THE BOOK PROMOTION TOOL BOX
Do you have the right tools to promote your book?
As an author, you must promote your book if you want to see significant sales, and that is true whether you self publish, publish with a small commercial publisher, or with one of the big New York publishers.
Whether you publish your book yourself or publish with a commercial publisher, you need a basic Promotional Tool Box.
The home page should include cover thumbnails and buy links for your books, a huge, eye-catching image that represents your brand, and a free-gift newsletter signup box. You can include pages devoted to your book worlds, a books page with excerpts and buy links, a calendar if you wish, and a blog. (You can skip the blog if you want to work a different social media platform regularly.) Make sure that it works on tablets and a phone.
Social Media Platform:
You do need a medium that allows you to be in touch with readers to make them aware of price discounts, new books, and to distribute entertaining content such as book reviews, free offers for books like yours, fun YouTube videos, interesting webpages, and the like. Include a mix of 80% entertaining content and 20% ‘about my book’ information. You can use Facebook, a blog, Instagram, Tumblr, Pinterest, or others, depending on where your readers’ interests and where they tend to hang out.
An email service such as Constant Contact or MailChimp will cost you some dollars as your email list grows beyond their ‘free’ limit, but you must have a good service. Cheap services get blocked by host spam filters and never even get to the recipient’s spam file on their computers. The email list is your most important promotional asset. You will use it to offer discounts, ask readers to review your book, announce a cover reveal or book launch, or the like. Create a ‘sign up for discounts and news‘ box and include the link on your website, your email signature line, your ebook back matter — any place you can. Offer signers free content for signing — the services will let you do that. Collect email address through contests or giveaways on your website.
Put the book out with Select for the first year or until book two launches. Yes, it’s only on Amazon now, but you want the Kindle Unlimited exposure and most ebooks are still purchased on Amazon.com. Readers can read books for free on Kindle Unlimited, KU, and they will try new authors. If they like you, they will pay for books later on. After that initial launch with Select ‘go wide’ when you have another book or two out by dropping Select and putting the book out on iTunes, Barnes & Noble, and Kobo. You want the greater price control that going wide allows you to have on Amazon. When you have at least 2 other books out, this book should stay free, ideally. Nothing competes with ‘free’ for reaching new readers and it will always be available to use on InstaFreebie or other giveaway services.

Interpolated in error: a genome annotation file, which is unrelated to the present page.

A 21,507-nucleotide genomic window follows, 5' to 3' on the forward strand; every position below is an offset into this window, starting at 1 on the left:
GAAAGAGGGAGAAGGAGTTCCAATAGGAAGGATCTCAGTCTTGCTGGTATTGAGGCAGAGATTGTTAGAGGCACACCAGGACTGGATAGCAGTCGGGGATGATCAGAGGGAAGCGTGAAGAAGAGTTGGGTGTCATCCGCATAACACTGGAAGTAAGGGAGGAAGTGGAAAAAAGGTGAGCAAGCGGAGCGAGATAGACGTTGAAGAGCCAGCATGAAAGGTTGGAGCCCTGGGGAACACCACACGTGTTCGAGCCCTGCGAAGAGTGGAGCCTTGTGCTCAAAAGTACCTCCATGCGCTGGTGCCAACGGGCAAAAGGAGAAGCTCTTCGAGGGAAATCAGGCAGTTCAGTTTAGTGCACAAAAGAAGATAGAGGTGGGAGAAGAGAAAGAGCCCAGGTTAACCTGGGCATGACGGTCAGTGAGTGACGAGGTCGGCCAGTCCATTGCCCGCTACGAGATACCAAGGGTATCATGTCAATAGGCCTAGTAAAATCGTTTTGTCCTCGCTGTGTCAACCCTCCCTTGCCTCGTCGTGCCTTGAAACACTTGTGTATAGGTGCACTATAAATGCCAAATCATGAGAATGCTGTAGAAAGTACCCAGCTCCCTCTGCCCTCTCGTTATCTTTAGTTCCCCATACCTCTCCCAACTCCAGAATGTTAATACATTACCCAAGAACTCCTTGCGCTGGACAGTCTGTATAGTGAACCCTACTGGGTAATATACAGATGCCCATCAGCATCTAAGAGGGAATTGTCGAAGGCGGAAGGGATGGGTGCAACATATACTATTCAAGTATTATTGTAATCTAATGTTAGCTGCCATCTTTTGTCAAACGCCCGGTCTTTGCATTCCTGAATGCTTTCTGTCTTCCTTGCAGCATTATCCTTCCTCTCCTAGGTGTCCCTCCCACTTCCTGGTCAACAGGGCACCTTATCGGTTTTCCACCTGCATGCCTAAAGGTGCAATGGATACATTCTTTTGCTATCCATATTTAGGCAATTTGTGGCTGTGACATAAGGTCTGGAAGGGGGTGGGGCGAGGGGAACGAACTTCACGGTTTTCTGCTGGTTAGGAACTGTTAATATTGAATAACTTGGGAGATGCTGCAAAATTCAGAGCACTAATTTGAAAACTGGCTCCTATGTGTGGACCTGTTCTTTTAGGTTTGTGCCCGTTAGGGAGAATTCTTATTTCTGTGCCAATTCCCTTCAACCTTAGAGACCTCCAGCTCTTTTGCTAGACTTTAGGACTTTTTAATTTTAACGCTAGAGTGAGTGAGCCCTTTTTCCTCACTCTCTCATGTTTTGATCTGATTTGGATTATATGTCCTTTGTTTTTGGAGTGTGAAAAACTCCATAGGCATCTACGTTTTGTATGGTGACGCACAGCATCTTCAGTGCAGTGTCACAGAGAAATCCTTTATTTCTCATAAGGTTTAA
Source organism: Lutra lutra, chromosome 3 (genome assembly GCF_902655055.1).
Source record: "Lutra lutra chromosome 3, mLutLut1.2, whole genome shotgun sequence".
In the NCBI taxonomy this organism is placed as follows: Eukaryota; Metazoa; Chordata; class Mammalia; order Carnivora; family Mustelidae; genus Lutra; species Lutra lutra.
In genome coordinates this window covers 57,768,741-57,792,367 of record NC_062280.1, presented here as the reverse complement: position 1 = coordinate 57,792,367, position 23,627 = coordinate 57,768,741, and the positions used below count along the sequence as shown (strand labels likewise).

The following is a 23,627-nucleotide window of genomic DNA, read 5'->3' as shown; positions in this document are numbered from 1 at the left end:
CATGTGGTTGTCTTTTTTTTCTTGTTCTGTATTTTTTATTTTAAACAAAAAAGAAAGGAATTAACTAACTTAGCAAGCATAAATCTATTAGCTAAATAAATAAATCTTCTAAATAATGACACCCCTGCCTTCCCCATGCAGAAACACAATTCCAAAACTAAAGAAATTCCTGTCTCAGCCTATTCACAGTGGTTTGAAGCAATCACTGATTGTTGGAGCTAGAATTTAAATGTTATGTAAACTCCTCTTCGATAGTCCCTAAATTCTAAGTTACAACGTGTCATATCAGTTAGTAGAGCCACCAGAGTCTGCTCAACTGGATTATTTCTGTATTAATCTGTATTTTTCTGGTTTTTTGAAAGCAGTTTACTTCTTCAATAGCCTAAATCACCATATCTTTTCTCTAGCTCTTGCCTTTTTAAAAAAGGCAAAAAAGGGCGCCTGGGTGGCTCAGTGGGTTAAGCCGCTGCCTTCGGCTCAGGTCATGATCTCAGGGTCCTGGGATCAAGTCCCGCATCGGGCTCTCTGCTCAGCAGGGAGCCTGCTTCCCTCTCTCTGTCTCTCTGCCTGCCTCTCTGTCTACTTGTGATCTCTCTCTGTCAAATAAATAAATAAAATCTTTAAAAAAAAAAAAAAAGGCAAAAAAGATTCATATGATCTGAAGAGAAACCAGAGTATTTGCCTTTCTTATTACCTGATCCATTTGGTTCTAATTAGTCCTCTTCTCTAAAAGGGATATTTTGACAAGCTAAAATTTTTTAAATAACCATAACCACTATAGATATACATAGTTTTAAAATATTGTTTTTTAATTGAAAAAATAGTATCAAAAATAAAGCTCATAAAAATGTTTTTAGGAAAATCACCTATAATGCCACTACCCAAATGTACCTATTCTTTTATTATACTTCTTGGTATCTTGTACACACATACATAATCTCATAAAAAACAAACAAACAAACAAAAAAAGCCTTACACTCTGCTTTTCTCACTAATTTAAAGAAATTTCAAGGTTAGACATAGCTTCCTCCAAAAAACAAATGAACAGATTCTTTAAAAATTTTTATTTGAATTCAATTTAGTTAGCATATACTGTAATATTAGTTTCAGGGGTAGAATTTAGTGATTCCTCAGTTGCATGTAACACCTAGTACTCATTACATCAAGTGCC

Cover and Blurb:
The cover must look professional and suit the genre. Hire a good pro and expect to pay $250 – $500 for the cover. If you cannot write a movie-trailer quality blurb, pay for one if you’re going to use one. Those two things either send the browsing reader to read the ‘look inside’ sample or they prompt that reader to move on.
Your book will not sell if it is priced too high. In 2017, spring, the sweet spot is and has been for the last year, $3.99 for the ebook. Print book sales will not be significant right now, and are there mainly for those people who want to buy a gift for someone. Price the print book to give you a $1 royalty and don’t worry about price beyond that. Buy author’s discounted copies to sell at conferences and readings or to place in local bookstores. As of 2017 there are NO good distribution options to get self published or small press commercial print books into US or Canadian brick and mortar bookstores. You CAN get scammed, however, so be aware of that if someone offers to get your books into the brick and mortar bookstores.
Free content is king for expanding your email list. Publish novelettes or longer stories as stand alone ebooks with a professional cover, create short collections, and use them solely as free giveaways with InstaFreebie. Every person who downloads a free book ends up on your email list.